Argentina's partisan past : nationalism, Peronism and historiography, 1955-76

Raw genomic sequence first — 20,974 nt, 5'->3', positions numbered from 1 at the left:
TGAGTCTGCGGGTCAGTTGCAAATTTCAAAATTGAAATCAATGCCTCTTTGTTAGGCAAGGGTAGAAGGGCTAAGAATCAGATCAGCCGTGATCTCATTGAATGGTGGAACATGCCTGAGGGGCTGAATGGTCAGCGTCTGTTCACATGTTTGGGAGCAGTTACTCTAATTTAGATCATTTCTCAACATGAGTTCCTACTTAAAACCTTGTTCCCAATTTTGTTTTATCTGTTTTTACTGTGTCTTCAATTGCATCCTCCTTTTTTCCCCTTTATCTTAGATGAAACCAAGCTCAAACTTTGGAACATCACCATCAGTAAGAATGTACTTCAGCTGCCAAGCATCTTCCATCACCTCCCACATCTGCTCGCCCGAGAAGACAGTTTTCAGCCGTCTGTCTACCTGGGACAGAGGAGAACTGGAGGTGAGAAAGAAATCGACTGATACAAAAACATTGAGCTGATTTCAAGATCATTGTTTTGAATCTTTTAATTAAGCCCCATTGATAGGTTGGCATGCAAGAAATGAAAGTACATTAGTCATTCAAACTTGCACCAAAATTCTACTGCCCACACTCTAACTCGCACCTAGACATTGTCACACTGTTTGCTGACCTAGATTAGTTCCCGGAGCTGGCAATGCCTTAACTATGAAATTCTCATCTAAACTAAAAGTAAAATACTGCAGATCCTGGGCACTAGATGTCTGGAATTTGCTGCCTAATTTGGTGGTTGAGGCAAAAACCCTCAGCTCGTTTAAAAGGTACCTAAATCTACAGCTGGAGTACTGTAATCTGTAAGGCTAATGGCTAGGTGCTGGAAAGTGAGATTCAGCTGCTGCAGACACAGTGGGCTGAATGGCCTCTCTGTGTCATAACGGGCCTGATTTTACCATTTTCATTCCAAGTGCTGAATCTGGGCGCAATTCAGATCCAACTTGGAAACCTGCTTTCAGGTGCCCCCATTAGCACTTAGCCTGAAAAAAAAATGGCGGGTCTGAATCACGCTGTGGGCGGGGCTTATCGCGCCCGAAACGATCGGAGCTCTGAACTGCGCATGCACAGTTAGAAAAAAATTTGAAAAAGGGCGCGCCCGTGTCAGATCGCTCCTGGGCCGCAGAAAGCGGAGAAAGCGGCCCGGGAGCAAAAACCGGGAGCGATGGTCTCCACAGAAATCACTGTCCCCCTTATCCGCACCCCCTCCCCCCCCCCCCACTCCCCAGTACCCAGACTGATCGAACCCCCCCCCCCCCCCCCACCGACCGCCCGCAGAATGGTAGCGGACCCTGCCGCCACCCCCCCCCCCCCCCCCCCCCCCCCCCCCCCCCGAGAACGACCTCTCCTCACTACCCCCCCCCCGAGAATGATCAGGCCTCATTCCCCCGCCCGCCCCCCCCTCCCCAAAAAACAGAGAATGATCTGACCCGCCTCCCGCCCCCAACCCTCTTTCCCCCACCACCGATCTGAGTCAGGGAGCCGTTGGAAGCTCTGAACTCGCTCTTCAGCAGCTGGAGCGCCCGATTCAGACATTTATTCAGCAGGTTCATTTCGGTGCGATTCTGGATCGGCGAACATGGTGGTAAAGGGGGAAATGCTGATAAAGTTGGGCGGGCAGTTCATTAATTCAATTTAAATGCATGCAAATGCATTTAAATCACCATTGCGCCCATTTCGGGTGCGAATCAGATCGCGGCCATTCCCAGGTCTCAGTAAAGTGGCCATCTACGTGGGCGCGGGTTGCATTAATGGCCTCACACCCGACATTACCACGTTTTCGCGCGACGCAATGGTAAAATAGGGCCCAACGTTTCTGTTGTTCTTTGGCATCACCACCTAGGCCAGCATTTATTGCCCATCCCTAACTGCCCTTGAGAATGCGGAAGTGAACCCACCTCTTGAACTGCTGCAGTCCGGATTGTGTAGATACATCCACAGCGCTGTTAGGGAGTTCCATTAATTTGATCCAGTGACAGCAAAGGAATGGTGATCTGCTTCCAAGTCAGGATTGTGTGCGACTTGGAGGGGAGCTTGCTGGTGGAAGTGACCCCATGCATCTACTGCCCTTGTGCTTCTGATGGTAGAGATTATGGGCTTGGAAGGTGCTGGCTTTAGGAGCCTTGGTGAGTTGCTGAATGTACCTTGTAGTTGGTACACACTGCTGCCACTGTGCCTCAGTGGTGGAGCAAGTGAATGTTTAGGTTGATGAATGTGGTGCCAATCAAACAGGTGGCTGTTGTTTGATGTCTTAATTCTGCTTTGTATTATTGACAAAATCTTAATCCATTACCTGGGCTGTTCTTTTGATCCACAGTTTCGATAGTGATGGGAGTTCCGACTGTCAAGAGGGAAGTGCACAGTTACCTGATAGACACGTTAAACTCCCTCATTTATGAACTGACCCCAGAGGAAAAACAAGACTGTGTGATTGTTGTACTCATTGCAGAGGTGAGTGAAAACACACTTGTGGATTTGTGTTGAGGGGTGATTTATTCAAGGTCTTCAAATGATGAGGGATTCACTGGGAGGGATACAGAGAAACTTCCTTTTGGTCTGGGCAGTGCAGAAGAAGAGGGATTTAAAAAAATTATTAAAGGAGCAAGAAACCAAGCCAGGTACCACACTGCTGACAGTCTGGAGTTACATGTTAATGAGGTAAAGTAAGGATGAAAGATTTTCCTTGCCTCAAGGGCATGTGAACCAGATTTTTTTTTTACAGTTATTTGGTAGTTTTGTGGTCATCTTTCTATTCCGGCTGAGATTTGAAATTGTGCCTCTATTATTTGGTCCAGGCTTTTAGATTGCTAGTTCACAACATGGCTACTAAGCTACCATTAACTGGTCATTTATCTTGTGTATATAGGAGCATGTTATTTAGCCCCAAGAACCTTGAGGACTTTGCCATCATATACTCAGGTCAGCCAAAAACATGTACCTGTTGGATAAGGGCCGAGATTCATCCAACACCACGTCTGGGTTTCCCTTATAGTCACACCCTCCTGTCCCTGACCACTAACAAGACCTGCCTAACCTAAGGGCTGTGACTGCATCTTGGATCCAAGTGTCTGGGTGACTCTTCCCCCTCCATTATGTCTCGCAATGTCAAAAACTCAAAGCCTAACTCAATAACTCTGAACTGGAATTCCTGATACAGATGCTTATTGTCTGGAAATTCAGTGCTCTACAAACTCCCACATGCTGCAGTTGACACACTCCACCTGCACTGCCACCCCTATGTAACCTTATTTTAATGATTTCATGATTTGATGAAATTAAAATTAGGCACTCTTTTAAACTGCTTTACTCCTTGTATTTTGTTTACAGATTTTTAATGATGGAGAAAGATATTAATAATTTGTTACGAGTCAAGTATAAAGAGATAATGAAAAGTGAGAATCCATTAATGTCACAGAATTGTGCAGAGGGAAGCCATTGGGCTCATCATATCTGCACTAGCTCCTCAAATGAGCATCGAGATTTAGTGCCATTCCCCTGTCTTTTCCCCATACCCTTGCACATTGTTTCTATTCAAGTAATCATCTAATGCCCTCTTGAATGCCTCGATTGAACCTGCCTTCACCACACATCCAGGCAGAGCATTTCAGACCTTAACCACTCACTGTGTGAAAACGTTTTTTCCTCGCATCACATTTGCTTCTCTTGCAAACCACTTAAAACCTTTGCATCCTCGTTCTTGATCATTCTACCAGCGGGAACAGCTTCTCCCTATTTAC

This PhD thesis is an inquiry into history as politics in Argentina from the overthrow of Peron to the military coup of 1976. Its main aim is to explain why and how a particular strand of nationalist historical writing (historical revisionism) conquered the public sphere in this period, so that by the 1970s its principal tenets had become almost common sense in the Argentines' understanding of their national past. For this purpose, the thesis contextualises the revisionist discourse in relation to, firstly, the intellectual field and, secondly, political developments, arguing that only a combination of cultural and political history allows us to account for the success of revisionism in influencing the collective historical consciousness. The principal primary sources on which the thesis relies are the publications of revisionists (both books and periodicals), militant periodicals, daily newspapers and institutional sources, in particular related to public education. Special emphasis is given to the conditions that underpinned the production and the public success of revisionist symbolic goods. In six chapters the thesis analyses the historical development of the relationship between the liberal and the nationalist view of history (1) the connection between contemporary debates about Peronism and the revisionist version of the past (2) the influence of Marxism (3) the cultural and political networks of revisionism (4) the Peronist appropriation of revisionist imagery (5) and the relationship between nationalist intellectuals and the state (6). From these points, the thesis derives broader conclusions about the relationship between politics, national identity and historical narratives by singling out the factors that contributed to such a strong politicisation of historiography under nationalist signs. Particularly stressed is the mutually reinforcing interplay between a profound crisis of political legitimacy, a fragile intellectual field and an uneven institutionalisation of historiography.